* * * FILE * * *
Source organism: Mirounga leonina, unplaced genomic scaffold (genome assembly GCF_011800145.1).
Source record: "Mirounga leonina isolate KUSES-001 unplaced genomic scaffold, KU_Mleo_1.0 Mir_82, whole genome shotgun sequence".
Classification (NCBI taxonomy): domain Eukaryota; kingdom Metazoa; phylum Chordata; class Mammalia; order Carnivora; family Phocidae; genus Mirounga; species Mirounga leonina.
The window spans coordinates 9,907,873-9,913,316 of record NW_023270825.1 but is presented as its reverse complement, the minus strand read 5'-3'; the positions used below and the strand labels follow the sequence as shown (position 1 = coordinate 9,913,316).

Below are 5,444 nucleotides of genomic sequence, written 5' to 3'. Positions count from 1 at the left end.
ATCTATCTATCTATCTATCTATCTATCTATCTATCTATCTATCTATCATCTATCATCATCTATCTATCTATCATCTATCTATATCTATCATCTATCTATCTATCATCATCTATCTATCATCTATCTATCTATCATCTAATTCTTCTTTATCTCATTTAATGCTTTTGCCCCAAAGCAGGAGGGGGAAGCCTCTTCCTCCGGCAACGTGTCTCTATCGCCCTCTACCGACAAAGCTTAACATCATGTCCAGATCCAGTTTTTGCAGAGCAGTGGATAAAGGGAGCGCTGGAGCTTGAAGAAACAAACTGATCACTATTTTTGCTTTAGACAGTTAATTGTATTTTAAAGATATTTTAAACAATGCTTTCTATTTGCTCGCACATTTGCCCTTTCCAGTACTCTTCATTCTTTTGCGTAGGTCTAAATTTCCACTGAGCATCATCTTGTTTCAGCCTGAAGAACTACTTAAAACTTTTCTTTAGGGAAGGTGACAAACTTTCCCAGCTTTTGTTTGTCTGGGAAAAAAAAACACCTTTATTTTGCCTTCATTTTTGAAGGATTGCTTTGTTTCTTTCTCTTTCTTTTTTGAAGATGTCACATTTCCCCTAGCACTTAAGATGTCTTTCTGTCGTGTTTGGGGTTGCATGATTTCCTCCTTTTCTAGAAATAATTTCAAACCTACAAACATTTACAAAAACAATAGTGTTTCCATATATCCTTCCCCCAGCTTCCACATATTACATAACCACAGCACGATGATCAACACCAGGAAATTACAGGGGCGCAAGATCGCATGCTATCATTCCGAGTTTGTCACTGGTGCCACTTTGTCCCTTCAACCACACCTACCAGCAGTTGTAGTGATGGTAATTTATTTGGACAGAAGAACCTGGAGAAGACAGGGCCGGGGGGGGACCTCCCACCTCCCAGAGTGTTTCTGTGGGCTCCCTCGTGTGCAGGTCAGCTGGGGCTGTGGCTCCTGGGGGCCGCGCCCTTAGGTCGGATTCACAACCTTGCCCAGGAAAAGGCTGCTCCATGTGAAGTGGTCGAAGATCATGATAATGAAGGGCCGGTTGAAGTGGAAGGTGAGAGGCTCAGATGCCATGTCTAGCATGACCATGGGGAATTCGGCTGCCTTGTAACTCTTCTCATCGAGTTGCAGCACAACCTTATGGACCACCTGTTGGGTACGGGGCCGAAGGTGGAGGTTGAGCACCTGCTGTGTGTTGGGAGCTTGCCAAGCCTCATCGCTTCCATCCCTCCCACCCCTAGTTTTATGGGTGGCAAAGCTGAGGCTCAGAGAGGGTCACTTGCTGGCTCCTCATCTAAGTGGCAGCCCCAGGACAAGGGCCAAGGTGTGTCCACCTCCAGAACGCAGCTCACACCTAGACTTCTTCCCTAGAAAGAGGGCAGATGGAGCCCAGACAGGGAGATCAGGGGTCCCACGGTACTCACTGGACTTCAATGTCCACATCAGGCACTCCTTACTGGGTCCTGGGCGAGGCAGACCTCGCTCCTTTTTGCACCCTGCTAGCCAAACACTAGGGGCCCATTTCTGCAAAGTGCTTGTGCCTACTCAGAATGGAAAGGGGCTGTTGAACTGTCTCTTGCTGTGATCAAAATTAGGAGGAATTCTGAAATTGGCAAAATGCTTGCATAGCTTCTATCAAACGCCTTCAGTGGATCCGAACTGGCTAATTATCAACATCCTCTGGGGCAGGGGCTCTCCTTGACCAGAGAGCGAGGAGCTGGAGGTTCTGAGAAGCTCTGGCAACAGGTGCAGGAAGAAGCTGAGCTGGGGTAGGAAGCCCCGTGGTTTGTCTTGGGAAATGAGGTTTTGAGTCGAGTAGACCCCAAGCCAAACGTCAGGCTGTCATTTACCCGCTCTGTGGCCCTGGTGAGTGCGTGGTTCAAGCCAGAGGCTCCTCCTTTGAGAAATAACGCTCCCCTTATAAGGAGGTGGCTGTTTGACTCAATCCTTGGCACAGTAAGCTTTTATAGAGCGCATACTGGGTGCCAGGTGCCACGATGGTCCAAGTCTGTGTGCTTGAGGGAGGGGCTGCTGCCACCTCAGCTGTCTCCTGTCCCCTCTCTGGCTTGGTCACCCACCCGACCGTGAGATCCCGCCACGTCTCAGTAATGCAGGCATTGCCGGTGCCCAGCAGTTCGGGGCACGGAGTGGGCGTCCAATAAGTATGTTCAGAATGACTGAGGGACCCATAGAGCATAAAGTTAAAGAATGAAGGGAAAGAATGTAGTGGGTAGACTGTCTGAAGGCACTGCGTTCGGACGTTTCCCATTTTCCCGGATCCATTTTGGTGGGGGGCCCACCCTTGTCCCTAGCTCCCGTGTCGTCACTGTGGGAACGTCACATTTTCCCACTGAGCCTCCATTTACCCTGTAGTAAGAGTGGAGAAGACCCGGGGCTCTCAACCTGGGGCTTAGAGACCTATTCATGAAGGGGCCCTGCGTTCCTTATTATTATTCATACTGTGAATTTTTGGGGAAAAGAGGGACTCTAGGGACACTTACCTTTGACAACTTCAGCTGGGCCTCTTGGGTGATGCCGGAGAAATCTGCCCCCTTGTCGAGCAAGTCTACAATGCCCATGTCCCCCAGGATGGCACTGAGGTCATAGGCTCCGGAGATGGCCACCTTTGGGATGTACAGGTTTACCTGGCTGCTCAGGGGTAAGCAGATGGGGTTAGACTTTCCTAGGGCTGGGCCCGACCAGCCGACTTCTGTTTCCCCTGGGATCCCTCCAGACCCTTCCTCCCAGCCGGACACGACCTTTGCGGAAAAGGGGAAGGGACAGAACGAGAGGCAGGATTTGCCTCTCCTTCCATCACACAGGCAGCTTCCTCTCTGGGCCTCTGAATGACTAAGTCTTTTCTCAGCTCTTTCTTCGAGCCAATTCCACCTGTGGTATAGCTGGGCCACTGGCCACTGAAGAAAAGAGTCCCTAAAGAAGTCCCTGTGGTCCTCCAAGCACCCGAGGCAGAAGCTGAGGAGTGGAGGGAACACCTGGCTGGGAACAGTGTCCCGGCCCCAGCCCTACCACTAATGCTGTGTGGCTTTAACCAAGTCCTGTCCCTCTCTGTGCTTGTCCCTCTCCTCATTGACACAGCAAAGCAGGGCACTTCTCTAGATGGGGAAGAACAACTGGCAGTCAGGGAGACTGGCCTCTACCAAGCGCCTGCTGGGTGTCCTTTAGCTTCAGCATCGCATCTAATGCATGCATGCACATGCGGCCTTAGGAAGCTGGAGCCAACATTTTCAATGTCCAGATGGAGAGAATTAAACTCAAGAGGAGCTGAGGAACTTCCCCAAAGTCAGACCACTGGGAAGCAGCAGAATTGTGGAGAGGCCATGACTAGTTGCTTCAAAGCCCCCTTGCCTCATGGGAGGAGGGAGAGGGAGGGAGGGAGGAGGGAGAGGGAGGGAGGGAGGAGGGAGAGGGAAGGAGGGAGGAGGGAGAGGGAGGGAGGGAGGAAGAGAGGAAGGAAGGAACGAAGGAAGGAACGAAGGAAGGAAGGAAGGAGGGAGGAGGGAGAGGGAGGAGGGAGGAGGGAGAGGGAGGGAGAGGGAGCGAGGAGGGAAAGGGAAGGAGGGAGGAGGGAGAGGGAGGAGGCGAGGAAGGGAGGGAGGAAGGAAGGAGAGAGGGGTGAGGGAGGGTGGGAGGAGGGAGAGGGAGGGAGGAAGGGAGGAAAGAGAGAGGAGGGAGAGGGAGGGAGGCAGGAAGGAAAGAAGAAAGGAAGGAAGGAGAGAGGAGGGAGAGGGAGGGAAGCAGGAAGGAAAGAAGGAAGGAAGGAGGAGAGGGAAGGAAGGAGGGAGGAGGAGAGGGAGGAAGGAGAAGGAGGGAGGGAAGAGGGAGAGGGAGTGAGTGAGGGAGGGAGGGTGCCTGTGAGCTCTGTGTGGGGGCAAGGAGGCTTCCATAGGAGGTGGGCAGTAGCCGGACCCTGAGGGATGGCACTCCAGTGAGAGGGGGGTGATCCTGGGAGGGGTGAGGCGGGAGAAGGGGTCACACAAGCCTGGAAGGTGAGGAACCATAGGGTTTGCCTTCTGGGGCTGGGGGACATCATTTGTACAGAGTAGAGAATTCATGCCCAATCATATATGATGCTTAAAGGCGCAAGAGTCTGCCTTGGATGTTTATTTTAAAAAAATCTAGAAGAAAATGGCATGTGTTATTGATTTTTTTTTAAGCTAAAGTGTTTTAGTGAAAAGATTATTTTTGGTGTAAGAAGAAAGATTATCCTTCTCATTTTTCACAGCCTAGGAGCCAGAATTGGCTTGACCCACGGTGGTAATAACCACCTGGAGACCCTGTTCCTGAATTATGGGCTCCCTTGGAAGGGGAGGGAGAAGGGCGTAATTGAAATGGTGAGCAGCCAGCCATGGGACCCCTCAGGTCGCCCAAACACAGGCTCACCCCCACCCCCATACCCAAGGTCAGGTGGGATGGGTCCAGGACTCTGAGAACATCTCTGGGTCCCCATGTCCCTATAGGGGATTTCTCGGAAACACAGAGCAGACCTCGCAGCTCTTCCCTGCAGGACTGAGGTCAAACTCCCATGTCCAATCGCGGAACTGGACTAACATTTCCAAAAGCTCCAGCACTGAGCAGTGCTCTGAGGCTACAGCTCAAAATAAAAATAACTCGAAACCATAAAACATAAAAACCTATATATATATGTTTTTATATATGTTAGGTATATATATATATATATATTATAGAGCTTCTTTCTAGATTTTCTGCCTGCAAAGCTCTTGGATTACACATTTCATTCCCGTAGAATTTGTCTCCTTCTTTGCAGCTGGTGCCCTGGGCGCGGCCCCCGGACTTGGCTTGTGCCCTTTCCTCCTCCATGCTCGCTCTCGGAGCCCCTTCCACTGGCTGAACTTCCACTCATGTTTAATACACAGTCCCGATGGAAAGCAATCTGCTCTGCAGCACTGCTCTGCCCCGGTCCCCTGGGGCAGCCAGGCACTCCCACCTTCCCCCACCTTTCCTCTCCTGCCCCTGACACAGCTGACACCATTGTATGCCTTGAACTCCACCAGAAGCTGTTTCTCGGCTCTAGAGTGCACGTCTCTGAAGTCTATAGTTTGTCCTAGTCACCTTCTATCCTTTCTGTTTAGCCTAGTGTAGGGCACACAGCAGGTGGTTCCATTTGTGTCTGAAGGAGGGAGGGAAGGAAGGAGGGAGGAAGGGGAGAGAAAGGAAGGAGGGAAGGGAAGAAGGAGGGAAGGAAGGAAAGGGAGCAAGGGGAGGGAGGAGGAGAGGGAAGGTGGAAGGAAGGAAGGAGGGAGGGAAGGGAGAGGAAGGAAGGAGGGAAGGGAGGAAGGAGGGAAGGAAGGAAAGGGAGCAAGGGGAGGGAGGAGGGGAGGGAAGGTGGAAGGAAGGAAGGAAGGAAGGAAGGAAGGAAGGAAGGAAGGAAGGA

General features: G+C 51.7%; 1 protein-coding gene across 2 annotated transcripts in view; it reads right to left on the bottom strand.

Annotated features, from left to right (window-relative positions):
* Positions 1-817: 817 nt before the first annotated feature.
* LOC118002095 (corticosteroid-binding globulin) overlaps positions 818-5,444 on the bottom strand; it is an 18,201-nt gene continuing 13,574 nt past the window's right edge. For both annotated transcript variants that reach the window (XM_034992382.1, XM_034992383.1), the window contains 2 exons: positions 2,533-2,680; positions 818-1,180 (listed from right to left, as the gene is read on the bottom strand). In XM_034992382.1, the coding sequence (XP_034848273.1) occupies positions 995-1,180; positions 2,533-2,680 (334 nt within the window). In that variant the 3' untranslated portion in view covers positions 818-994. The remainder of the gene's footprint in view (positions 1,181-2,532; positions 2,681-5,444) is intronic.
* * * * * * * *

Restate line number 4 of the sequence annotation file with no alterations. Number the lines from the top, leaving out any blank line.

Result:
The window spans coordinates 9,907,873-9,913,316 of record NW_023270825.1 but is presented as its reverse complement, the minus strand read 5'-3'; the positions used below and the strand labels follow the sequence as shown (position 1 = coordinate 9,913,316).